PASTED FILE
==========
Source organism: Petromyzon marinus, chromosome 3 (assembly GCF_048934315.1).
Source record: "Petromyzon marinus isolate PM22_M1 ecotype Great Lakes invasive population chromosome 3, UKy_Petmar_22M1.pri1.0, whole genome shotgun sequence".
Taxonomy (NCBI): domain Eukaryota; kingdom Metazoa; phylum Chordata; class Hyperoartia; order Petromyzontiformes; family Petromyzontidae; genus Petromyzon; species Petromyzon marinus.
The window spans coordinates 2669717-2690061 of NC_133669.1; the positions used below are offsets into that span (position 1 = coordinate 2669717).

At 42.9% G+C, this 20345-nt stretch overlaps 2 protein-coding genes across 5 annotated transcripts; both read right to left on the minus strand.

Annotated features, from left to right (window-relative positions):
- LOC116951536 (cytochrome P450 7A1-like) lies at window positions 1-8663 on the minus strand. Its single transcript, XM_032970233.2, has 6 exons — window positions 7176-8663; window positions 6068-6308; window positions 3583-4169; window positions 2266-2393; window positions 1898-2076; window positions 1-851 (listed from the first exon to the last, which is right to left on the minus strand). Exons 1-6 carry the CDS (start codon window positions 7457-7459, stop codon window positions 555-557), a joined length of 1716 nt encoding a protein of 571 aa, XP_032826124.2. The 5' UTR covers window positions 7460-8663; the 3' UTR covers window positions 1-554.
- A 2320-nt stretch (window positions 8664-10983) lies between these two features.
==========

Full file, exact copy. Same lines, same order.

Source organism: Petromyzon marinus, chromosome 3 (assembly GCF_048934315.1).
Source record: "Petromyzon marinus isolate PM22_M1 ecotype Great Lakes invasive population chromosome 3, UKy_Petmar_22M1.pri1.0, whole genome shotgun sequence".
Taxonomy (NCBI): domain Eukaryota; kingdom Metazoa; phylum Chordata; class Hyperoartia; order Petromyzontiformes; family Petromyzontidae; genus Petromyzon; species Petromyzon marinus.
The window spans coordinates 2669717-2690061 of NC_133669.1; the positions used below are offsets into that span (position 1 = coordinate 2669717).

At 42.9% G+C, this 20345-nt stretch overlaps 2 protein-coding genes across 5 annotated transcripts; both read right to left on the minus strand.

Annotated features, from left to right (window-relative positions):
- LOC116951536 (cytochrome P450 7A1-like) lies at window positions 1-8663 on the minus strand. Its single transcript, XM_032970233.2, has 6 exons — window positions 7176-8663; window positions 6068-6308; window positions 3583-4169; window positions 2266-2393; window positions 1898-2076; window positions 1-851 (listed from the first exon to the last, which is right to left on the minus strand). Exons 1-6 carry the CDS (start codon window positions 7457-7459, stop codon window positions 555-557), a joined length of 1716 nt encoding a protein of 571 aa, XP_032826124.2. The 5' UTR covers window positions 7460-8663; the 3' UTR covers window positions 1-554.
- A 2320-nt stretch (window positions 8664-10983) lies between these two features.